AUGUST 24 — Shameless, that is what we call the children of politicians who insist their parents are innocent when history and the courts say otherwise.

It is an affliction the world over — the whitewashing of the Marcos legacy in the Philippines, the slavish adoration of the Trumps even now after January 6’s disastrous failed coup.

What is also a trend that should not be encouraged is the anointing of children to take over from their parents and the overzealous interference of powerful figures in their children’s finances or careers.

This feudalistic mindset in Malaysia has gone unchecked for far too long. A name does not confer skill, nor does it guarantee fitness for office.

Yet a name is all it takes to open the doors for the many children of powerful figures without regard to their talent or qualifications.

In other countries nepotism laws and policies exist. Yet here we are so loath to enforce similar things because we romanticise the notion of dynasties.

It doesn’t matter the political party — familial connections exist without a check-and-balance and the same goes in the private sector.

How ridiculous is it that many large companies in Malaysia are run like family-owned businesses and that mentality even extends to politics.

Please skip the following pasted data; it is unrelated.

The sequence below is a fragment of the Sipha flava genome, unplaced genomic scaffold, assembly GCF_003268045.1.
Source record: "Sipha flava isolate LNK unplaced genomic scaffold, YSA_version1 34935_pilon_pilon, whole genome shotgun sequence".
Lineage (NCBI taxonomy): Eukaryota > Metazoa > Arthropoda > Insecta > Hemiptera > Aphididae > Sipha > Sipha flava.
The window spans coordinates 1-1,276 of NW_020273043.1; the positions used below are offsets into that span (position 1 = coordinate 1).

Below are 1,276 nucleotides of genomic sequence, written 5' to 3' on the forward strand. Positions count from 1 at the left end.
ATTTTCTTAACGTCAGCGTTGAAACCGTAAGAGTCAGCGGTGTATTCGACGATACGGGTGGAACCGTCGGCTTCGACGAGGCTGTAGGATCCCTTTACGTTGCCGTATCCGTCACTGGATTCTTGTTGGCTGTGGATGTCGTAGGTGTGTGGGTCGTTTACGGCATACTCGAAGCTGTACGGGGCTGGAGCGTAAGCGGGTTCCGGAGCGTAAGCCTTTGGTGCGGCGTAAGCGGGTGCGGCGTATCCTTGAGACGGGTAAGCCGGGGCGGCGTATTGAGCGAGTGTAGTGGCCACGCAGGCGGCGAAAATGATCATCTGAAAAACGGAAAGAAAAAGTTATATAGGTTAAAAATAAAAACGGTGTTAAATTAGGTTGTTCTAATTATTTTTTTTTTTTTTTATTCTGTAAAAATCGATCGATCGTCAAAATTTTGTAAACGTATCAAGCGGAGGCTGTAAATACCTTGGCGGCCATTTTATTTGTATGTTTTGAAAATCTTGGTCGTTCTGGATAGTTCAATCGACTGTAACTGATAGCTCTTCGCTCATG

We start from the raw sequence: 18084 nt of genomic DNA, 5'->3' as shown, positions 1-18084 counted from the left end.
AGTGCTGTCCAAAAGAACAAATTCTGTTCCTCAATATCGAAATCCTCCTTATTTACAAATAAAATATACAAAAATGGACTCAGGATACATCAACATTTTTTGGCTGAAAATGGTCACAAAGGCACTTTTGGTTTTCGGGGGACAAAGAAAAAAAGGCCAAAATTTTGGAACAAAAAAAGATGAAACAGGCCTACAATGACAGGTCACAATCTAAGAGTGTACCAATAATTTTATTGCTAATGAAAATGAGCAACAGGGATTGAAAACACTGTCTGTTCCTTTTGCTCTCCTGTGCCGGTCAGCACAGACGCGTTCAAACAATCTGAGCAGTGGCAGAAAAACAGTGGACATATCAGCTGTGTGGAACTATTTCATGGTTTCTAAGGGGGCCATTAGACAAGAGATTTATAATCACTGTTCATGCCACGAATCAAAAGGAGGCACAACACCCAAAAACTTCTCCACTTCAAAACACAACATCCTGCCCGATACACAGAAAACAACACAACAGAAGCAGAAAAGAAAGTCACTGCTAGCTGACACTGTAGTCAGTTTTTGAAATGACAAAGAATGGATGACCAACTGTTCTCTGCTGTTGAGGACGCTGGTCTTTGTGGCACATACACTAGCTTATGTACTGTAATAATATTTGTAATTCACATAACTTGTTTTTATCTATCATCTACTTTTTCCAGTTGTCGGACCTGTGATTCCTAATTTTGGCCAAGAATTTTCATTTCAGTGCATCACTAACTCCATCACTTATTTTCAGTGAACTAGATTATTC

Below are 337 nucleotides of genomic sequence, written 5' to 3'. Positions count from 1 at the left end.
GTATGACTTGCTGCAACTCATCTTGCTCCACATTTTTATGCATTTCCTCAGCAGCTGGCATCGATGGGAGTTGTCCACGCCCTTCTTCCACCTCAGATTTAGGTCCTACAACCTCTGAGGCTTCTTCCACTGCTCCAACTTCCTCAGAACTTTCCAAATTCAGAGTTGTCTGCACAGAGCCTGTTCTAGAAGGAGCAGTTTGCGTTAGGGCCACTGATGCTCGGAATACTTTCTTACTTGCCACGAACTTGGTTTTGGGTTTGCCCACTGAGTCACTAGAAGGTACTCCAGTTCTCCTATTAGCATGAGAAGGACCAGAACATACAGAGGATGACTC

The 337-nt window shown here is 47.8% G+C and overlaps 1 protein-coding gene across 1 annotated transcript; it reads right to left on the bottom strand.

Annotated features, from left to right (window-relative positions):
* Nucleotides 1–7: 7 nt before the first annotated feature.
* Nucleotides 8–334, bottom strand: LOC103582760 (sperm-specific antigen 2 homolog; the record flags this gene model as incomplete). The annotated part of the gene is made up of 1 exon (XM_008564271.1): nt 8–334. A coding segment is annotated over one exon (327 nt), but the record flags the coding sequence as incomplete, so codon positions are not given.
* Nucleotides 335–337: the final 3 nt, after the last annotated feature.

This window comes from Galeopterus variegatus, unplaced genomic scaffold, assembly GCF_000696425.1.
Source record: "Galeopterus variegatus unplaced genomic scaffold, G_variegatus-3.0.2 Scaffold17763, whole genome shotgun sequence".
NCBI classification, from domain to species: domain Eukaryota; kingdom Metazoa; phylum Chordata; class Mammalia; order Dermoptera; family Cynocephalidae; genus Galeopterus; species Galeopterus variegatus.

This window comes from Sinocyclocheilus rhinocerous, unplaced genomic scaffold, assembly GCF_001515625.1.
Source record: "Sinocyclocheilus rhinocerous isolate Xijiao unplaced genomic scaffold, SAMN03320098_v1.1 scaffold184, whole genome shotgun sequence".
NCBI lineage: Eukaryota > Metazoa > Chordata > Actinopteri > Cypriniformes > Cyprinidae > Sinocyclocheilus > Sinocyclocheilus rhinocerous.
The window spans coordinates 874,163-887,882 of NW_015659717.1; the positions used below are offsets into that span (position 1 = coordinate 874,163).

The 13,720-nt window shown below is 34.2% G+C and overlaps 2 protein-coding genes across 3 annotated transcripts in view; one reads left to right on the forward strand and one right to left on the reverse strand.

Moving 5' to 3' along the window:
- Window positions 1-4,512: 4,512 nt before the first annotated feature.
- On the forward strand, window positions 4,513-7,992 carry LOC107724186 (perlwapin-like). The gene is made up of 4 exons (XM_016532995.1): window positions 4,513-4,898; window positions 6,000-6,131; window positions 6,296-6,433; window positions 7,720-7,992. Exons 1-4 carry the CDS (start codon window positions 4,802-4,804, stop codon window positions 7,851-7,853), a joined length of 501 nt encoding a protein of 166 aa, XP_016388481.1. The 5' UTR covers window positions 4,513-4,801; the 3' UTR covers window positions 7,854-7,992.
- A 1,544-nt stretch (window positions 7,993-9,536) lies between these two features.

At the very least ethics policies should be enforced in the civil service and where government spending is concerned.

A general view of the Prime Minister’s Office in Putrajaya January 10, 2019. — Picture by Yusof Mat Isa
A general view of the Prime Minister’s Office in Putrajaya January 10, 2019. — Picture by Yusof Mat Isa

No one with close ties to a sitting Cabinet member should be allowed to bid for government contracts — that would certainly lessen the appeal of politics for those who see it as a get-rich plan.

Where there is nepotism, corruption is almost always a factor especially in Malaysia. Why is ethics such an abstract concept in Malaysia?

Why is the notion that you should not milk the government of funds to enrich yourself and your family not considered heinous?

Instead, it seems this cheerful plundering of our coffers is considered aspirational.

That is the only thing I can conclude seeing how Malaysians are more likely to be angry about crispy rendang than the persistent wastages and outright theft that is well-documented by our long suffering auditor-generals.

It is there, on record, in reports year after year, of RM5 screwdriver sets marked up to RM300 on invoices. Cost overruns, suspiciously ballooning budgets and unqualified tender recipients.

You would think, with corruption being practised so openly in Malaysia, we would be better at handling it.

Yet the reality is corruption happens openly because it is not perceived as a real crime.

Until we can properly communicate the losses we suffer collectively as Malaysians when we allow corruption to go rampantly unchecked, the only future we can look forward to is one where we again are at the mercy of little lords who spend our taxes on handbags.

* This is the personal opinion of the columnist.